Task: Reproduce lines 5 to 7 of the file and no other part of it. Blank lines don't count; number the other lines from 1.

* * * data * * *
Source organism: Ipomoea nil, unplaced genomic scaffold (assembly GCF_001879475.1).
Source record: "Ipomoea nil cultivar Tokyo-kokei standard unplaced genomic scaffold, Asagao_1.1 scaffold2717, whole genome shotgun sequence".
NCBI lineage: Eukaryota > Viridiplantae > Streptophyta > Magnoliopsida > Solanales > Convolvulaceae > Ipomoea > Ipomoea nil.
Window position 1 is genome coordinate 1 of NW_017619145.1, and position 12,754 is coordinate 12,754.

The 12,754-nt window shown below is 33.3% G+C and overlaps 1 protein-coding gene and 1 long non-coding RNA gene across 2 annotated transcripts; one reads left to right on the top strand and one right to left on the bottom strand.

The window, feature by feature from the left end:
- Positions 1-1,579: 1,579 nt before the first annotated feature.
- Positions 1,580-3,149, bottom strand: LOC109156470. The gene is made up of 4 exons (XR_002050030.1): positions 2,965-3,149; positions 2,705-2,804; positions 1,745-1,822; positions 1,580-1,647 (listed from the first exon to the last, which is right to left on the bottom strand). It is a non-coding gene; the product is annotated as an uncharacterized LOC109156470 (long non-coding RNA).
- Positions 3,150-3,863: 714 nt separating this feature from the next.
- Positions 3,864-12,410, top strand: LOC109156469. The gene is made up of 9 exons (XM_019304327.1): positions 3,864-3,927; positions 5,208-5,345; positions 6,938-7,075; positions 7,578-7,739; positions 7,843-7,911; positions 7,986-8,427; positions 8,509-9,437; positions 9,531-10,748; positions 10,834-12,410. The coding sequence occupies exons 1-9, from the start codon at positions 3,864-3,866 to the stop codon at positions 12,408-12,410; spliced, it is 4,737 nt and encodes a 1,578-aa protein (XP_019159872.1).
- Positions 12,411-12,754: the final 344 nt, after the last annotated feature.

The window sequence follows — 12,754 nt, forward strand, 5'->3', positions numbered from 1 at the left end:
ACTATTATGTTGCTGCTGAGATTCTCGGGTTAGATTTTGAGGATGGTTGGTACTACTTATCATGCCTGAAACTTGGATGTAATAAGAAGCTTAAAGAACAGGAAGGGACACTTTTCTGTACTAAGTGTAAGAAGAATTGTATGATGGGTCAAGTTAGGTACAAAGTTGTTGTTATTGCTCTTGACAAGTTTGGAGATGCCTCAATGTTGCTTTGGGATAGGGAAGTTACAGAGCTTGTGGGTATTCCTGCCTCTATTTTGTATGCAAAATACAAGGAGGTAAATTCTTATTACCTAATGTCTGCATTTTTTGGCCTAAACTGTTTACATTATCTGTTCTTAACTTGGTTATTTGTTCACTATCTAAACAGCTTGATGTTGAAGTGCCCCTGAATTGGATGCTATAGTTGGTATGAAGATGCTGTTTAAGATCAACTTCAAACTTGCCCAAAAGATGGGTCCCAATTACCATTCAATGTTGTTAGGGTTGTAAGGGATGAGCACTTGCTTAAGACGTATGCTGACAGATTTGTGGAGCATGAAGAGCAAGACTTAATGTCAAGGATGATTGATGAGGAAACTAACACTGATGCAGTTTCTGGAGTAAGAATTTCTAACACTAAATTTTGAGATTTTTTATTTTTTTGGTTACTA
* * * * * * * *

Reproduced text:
The 12,754-nt window shown below is 33.3% G+C and overlaps 1 protein-coding gene and 1 long non-coding RNA gene across 2 annotated transcripts; one reads left to right on the top strand and one right to left on the bottom strand.

The window, feature by feature from the left end:
- Positions 1-1,579: 1,579 nt before the first annotated feature.